When Donald Trump made his first public appearance at the Trump International Hotel in Washington, D.C., he was there to kinda, sorta put his birther claims to bed. But not before he boasted “this will be the best hotel in Washington.” (Short pause.) “It will be one of the great hotels anywhere in the world.”
Soon after its debut on September 12, the press pounced: A Daily Beast headline proclaimed it was “Fancy, Expensive, and Probably Doomed,” while The Washington Post called it “a luxury hotel his blue-collar supporters can't afford”; Mother Jones surmised it would be a “financial flop,” and The Washingtonian noted “The Biggest Hurdle Facing DC’s New Trump Hotel Might be Donald Trump.”
Lost in the media fury was the fact that the hotel also is home to two new fine-dining options — BLT Prime and the Benjamin Bar & Lounge, restaurants that have been all but ignored by critics. If you look to Donald Trump’s other hotel restaurants, you’d know that’s a misstep. The Trump International Hotel & Tower in Chicago is home to Sixteen, which has two Michelin stars, while Trump’s New York City hotel boasts the highly regarded Jean-Georges.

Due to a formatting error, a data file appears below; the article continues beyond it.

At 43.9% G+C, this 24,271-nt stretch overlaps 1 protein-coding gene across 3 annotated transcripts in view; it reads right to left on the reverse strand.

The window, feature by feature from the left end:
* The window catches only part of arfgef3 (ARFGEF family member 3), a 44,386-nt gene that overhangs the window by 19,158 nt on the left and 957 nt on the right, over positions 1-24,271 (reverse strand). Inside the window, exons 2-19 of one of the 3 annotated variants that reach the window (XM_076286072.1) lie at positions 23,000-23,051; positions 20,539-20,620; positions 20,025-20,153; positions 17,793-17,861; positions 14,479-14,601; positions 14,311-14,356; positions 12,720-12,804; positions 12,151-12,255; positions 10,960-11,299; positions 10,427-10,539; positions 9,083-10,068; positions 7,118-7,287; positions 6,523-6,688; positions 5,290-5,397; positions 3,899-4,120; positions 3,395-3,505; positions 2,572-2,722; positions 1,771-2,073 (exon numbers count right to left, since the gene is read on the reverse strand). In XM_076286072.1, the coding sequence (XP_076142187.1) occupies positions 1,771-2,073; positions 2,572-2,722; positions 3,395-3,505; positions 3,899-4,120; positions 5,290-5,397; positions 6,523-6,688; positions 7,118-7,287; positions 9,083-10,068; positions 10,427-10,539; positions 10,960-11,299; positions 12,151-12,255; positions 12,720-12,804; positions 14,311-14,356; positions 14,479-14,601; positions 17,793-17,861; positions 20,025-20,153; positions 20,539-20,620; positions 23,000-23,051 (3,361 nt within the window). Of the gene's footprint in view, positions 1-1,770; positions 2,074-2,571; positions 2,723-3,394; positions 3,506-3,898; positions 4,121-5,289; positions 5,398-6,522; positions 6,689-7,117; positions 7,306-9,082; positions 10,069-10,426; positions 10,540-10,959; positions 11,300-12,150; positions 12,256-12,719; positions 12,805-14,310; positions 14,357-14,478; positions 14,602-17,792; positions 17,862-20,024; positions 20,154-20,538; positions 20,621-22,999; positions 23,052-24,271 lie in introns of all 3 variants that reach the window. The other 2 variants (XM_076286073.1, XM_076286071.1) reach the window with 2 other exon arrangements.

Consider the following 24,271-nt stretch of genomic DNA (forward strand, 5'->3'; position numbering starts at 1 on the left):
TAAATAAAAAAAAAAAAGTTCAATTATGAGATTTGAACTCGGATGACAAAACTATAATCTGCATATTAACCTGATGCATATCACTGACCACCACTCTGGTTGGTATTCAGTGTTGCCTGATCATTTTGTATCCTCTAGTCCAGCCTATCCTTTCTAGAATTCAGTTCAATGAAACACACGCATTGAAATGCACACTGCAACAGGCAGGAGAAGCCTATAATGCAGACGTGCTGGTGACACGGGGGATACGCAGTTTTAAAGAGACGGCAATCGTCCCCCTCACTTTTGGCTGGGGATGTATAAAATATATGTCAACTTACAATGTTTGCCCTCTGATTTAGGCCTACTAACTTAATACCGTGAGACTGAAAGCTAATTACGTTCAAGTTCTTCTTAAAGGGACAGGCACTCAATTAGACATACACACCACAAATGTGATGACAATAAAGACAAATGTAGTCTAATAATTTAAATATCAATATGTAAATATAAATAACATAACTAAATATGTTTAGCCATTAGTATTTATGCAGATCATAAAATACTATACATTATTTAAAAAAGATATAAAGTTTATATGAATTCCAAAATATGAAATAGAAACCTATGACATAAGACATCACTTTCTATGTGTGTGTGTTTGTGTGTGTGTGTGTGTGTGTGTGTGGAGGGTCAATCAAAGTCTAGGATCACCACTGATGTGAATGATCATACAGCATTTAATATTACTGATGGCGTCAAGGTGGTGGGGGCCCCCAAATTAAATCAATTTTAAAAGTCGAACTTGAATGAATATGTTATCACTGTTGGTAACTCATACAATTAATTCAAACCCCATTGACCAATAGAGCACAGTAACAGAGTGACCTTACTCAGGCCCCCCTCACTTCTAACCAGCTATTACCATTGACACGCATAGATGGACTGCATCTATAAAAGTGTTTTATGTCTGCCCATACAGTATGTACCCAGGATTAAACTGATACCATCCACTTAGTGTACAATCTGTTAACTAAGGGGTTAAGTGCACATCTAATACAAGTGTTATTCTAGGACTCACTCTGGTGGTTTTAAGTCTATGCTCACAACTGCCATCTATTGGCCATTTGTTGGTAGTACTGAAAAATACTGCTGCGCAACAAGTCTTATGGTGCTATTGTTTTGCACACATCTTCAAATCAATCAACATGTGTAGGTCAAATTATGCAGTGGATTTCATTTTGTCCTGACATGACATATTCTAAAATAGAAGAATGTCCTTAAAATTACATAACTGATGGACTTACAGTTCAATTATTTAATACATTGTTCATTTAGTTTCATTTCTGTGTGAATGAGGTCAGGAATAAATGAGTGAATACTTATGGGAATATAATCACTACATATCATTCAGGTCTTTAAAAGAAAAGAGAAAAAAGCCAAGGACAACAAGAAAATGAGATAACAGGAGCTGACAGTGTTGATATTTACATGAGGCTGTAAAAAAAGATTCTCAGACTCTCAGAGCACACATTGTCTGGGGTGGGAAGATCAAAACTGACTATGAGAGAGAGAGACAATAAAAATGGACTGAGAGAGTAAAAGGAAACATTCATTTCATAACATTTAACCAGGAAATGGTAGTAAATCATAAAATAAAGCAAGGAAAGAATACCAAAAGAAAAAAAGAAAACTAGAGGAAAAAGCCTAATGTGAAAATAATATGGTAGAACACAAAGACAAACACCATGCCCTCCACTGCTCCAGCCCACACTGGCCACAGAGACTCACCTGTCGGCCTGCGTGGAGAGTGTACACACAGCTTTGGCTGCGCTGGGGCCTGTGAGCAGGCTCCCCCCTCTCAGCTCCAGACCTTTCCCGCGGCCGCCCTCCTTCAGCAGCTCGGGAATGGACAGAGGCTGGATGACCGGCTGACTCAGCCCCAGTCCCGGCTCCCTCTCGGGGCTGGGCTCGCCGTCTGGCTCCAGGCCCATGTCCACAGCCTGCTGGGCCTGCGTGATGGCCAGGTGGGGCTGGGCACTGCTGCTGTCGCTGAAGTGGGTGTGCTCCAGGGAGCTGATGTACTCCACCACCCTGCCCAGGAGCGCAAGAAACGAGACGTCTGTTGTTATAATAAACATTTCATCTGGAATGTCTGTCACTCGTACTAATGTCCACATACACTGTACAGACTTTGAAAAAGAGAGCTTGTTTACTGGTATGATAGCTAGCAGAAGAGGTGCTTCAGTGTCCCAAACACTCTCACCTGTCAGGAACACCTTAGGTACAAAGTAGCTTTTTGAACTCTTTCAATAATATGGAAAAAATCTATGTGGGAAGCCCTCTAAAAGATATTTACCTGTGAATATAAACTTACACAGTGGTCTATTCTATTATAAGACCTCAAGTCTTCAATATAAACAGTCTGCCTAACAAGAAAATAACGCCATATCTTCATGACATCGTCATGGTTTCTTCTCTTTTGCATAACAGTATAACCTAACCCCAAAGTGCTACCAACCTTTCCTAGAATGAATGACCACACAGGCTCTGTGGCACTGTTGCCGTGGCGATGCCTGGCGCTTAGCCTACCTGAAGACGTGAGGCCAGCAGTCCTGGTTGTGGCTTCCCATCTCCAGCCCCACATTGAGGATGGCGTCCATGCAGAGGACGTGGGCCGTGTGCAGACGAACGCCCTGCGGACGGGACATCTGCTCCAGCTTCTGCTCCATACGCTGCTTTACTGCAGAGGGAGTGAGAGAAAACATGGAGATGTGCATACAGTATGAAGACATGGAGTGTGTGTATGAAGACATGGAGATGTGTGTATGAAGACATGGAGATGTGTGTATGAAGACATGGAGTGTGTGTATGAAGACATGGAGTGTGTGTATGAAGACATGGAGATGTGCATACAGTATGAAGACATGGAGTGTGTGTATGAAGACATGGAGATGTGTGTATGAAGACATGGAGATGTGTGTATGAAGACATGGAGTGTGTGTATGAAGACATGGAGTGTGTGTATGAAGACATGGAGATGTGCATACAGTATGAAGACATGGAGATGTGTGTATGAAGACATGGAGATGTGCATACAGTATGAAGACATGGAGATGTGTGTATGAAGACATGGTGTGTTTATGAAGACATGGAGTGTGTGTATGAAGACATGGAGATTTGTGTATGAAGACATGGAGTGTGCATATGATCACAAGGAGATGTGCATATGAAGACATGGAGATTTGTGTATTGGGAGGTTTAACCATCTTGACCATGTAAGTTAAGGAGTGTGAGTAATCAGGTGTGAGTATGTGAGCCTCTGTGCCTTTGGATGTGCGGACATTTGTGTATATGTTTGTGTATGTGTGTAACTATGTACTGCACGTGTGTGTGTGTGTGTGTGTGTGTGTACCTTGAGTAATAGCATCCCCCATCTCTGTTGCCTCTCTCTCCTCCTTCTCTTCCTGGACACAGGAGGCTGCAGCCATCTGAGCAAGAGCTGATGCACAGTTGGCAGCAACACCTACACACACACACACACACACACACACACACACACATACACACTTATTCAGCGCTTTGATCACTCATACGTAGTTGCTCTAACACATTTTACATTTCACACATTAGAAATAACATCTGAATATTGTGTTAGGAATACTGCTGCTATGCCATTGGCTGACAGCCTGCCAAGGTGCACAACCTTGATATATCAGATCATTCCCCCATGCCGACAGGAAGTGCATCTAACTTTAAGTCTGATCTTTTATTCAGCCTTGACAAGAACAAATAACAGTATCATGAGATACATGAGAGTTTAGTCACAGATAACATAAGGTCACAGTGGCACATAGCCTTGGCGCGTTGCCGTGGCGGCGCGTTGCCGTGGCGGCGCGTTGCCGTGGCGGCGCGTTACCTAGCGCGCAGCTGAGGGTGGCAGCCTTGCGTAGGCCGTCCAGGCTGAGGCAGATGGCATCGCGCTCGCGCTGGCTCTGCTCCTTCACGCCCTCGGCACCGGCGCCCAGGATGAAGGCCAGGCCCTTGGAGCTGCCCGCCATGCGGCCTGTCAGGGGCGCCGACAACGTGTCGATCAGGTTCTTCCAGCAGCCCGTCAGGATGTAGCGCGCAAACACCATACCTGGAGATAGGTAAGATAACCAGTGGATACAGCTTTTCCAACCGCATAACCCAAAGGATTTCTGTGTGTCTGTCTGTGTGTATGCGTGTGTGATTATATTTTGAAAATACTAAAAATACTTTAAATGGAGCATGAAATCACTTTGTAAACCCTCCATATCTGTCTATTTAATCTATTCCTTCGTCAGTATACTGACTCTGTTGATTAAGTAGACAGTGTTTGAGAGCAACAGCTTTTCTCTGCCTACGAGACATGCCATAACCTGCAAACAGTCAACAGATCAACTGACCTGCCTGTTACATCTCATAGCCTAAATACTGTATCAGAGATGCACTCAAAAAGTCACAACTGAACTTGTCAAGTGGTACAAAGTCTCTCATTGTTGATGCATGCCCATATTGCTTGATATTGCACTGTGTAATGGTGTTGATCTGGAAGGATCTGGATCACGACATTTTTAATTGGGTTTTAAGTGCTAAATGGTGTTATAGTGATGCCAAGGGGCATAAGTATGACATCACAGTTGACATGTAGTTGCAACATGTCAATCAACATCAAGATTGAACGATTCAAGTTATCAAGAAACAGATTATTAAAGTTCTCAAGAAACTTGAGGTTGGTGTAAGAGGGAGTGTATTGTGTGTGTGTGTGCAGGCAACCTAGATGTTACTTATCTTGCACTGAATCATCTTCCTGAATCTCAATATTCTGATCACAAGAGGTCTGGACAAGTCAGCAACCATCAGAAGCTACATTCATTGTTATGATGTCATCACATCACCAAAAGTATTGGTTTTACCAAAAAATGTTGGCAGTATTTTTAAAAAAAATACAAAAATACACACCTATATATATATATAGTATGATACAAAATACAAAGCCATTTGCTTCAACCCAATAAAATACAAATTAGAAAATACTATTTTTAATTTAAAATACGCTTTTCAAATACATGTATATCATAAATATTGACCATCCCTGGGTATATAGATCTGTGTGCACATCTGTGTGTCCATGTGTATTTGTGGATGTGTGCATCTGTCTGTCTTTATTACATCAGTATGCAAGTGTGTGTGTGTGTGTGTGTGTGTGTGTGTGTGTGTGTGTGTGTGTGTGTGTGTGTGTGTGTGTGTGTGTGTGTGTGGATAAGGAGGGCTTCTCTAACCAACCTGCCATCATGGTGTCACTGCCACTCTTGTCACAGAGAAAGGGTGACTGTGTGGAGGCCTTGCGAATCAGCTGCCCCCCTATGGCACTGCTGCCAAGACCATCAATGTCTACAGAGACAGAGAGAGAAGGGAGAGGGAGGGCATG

That’s where we come in. Early on a Thursday, we went to check it out — a casual sampling of appetizers and drinks with two local chefs: Victor Albisu, chef-owner of the internationally acclaimed Del Campo in nearby Chinatown as well as two Taco Bamba taquerias in Virginia; and Abisu’s current executive sous chef and former sous chef at D.C.’s BlackSalt, Faiz Ally.